Following the example of the alto saxophone with only open keys, the next one was bound to be a tenor.
Here the use of only one tone hole per position, as in the alto, was dropped. I kept tonehole 13 and its mechanism (Ta) as it was. Also, I dropped the altenative lay–out layout of key nr 18 (the possibility to obtain a C via the bridge between the right and the left hand key stack), as I never used it in the alto.
I changed the way in which mechanisms for keys 3 and 5 were build. Here I choose the more efficient switch mechanisms for both keys, instead of the spring loaded mechanisms used in the alto. These switch mechanisms are more complicated to build, yet easier to regulate and far more reliable.
My open keys tenor was made on the basis of a Taiwanese Evette clone, by the name of Condor, an instrument lacking the high F#3 which the Evette still does have. There are some more minor differences. This instrument, I think, is entirely unknown in Europe. The Taiwanese Evette is yet definitely akin to the Buffet–Crampon Syperdynaction and S1 models in bore profile and tone hole dimensions. And so is this Condor.
The slide show goes from top to bottom along the finished instrument, starting at the tone hole for high Eb...
Key nr 11 (G–G#) is normally a closed key. The third finger left hand operates key nr 12 and because of the closed position of key nr 11 we still obtain a G. Both keys are changed into open keys and now both need to be closed to get a G. Key 11 can be reopened by the little finger left hand by a switch mechanism such as we use in the automatic octave mechanism.
It is not possible in this layout of the mechanism to additionally obtain an Ab as a lowering of an A via the bridge between the right and the left hand, such as for instance Leblanc does in the «le Rationnel» saxophone. This option namely is incompatible with the automatic mechanism of the G# and because this G#-function has in the meantime become an integral part of saxophone mechanisms, it was given precedence over the Ab-option.
Tone hole nr 12 is a rather large tone hole with an built-in cross fingering correction. The size of this hole was reduced to a more normal proportion.
Next key nr 5 (D–Eb) was changed into an open key. Normally, key 5 is a closed key. The third finger right hand closes key nr 6 and because of the closed position of key nr 5 we still obtain a D. Here too, both keys were transformed into open keys and now both need to be closed simultaneously to obtain a D. Key nr 5 got a hinge at the left hand side of the instrument and is connected to key 6 via a swich mechanism, closing keys 5 and 6 at the same time. Via the switch we can reopen key 5 in the normal way by the fourth finger right hand.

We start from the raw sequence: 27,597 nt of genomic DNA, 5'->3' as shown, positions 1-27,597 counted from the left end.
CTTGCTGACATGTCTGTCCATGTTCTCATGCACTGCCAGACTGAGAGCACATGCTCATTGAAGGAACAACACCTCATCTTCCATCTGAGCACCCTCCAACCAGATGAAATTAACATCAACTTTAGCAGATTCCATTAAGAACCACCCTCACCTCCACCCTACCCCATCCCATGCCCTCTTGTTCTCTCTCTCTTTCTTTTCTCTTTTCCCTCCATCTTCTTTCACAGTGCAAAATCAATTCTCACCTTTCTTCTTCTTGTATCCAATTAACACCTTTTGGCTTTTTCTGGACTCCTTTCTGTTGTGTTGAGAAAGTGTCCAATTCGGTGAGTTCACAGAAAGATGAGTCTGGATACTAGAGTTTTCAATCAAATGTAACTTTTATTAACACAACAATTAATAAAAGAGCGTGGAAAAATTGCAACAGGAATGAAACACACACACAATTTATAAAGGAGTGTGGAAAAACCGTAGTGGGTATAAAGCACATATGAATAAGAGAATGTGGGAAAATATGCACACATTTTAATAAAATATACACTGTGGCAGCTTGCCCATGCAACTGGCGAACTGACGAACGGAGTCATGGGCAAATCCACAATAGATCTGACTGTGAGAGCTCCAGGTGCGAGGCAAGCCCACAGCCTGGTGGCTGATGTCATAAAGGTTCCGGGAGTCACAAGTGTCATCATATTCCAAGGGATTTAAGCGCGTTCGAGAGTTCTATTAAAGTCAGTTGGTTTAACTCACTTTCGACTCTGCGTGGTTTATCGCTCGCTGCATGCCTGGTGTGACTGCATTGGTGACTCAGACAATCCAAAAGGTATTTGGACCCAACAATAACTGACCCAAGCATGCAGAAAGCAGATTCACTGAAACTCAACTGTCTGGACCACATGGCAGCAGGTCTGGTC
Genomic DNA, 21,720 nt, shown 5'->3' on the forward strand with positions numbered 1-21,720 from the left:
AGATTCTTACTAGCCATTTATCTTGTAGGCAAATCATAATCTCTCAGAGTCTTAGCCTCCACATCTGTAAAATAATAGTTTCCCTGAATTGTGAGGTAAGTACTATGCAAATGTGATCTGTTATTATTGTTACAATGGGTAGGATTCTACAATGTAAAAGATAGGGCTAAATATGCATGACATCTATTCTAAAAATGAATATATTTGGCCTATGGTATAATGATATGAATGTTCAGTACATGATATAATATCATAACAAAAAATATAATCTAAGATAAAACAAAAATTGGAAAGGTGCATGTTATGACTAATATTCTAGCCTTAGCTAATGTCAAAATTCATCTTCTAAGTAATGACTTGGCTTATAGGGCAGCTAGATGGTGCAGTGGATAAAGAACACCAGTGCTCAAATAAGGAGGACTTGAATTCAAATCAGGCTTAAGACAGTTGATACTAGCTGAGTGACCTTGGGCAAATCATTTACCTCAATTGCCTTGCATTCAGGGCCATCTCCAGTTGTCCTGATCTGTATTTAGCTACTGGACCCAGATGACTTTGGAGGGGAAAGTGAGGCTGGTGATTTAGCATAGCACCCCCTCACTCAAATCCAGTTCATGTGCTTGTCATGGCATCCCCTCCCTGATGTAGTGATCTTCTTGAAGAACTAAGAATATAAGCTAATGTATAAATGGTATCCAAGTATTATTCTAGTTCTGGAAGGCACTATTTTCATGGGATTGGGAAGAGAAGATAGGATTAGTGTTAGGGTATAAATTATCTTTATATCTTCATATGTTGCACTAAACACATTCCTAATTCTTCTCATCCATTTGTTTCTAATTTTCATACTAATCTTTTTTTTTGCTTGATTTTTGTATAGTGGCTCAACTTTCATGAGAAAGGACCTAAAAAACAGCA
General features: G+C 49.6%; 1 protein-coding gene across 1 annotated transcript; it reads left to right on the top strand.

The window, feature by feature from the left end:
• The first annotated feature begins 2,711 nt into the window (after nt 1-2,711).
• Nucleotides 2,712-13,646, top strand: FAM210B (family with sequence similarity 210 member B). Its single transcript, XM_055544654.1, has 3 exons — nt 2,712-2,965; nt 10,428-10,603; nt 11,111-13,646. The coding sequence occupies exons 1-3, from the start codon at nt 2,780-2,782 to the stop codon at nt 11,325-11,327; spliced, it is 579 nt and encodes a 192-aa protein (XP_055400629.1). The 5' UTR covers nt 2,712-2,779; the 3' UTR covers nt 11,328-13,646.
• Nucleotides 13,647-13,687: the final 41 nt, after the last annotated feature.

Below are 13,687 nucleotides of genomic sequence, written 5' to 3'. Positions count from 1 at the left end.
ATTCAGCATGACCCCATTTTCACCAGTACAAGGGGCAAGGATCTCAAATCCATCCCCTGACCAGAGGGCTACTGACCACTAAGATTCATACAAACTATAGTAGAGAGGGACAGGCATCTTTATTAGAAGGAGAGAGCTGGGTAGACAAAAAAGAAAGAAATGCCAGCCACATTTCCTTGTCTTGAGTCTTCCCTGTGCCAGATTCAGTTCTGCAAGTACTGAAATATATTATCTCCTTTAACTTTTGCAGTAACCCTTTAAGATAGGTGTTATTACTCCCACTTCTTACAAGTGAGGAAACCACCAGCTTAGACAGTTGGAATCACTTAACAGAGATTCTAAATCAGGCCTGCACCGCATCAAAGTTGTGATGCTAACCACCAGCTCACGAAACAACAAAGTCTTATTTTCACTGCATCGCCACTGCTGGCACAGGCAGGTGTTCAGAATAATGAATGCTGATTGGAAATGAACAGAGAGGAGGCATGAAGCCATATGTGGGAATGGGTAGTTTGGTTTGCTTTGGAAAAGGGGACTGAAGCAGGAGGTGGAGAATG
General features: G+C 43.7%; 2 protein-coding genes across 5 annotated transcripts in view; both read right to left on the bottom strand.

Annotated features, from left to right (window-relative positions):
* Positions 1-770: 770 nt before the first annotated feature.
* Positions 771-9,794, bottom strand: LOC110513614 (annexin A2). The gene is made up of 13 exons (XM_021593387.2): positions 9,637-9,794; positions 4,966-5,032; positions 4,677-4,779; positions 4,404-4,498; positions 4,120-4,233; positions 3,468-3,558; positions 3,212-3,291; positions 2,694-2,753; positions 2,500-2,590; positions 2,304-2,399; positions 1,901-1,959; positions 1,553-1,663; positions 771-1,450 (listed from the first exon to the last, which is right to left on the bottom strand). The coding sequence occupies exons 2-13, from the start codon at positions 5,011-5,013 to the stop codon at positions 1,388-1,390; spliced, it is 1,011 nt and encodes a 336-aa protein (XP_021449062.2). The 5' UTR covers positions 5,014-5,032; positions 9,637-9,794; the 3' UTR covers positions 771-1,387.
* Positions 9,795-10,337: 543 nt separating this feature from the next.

Moreover, it dawned upon me that, since key 5 has turned into an open key, a second «petit» is now possible: an added spatula providing an added fingering 'half a step down' for the second finger right hand to obtain an Eb instaed of an E - in the same way as a Bb is obained instaed of a B by the first finger left hand making half a step down. We have to learn to use it, but you can now play the scale of Bb-major by just adding or lifting a finger! And since the conventional fingering for Eb remains valid as well, it is just a very nice addition.
Tone hole nr 6 too is a rather large tone hole with a built-in cross fingering correction. The size of this hole was reduced to a more normal proportion.
Last but not least: key 3 (the "low C#-key") is normally a closed key. This one too was changed into an open key and its switch mechanism is operated by a linkage to key 4 (the "low C-key"). Here too, the two keys are now being closed at the same time. Next, key nr 3 can be reopened in the usual way by the little finger left hand. The fingerings for C and C# thus remain the same.
Here too, in a similar vein as the new P2, an extra spatula in the fingerplate for the fourth finger right hand could have been added for an only-one-finger-low-C# and since key 3 normally links to key 2 (to prevent the key from unwittingly being opened when a low-B is taken) the consequence would have been that from this new fingering for low-C# you could proceed to low-B or low-Bb by adding only the fourth finger left hand. Very convenient indeed!
However, since I'm not sure of the mechanical accuracy of such a mechanism and since I'm not convinced of the ergonomic correct placement for the extra spatula, it was not (as yet?) executed.
It goes without saying that the location and size of tone hole nr. 4 were corrected as well.
Was it worth it? Again, yes, and even more so than in the alto. The sound of the instrument especially in the low range and in the lower end of the second register is richer and opener. There is probably a wee bit more power to the sound but, like the alto, the instrument also speaks more nicely at low levels, especially over the greater lengths. The issues in intonation with the tenor are not as acute as in the alto.
As in the alto, the switch mechanisms work flawlessly. It turned out well that the tenor was equipped with this kind of mechanisms all over as they are far more idiot-proof than the mechanisms used in the alto. Spring tensions were not altered, even lowered where possible and are thus not necessarily higher than in a conventional mechanism. However, for the larger switches of the larger keys 3 and 5, which are both operated with a little finger, you do feel that there is some more mass to be moved. The new P2 is something to get accustomed to, but, like the P we already know, it comes in handy.